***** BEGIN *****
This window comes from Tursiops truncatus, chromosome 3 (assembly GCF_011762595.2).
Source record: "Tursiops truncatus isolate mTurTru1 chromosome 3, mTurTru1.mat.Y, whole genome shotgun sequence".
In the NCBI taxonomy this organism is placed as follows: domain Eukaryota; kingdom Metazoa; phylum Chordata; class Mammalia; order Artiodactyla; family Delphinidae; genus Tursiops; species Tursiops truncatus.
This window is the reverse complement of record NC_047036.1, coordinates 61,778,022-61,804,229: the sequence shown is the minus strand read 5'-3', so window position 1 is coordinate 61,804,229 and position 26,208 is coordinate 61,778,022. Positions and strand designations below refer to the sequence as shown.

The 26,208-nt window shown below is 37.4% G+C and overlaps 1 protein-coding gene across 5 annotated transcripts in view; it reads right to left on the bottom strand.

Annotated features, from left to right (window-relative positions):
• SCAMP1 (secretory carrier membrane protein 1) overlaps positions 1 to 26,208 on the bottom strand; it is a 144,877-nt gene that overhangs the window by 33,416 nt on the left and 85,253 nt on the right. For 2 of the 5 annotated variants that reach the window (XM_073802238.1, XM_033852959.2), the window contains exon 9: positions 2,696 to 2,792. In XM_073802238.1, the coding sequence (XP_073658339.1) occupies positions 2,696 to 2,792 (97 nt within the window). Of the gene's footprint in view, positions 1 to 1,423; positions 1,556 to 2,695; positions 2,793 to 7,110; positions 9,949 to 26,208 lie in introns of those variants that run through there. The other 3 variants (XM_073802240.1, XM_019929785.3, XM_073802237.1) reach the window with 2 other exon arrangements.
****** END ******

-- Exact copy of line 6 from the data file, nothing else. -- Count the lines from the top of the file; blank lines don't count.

Annotated features, from left to right (window-relative positions):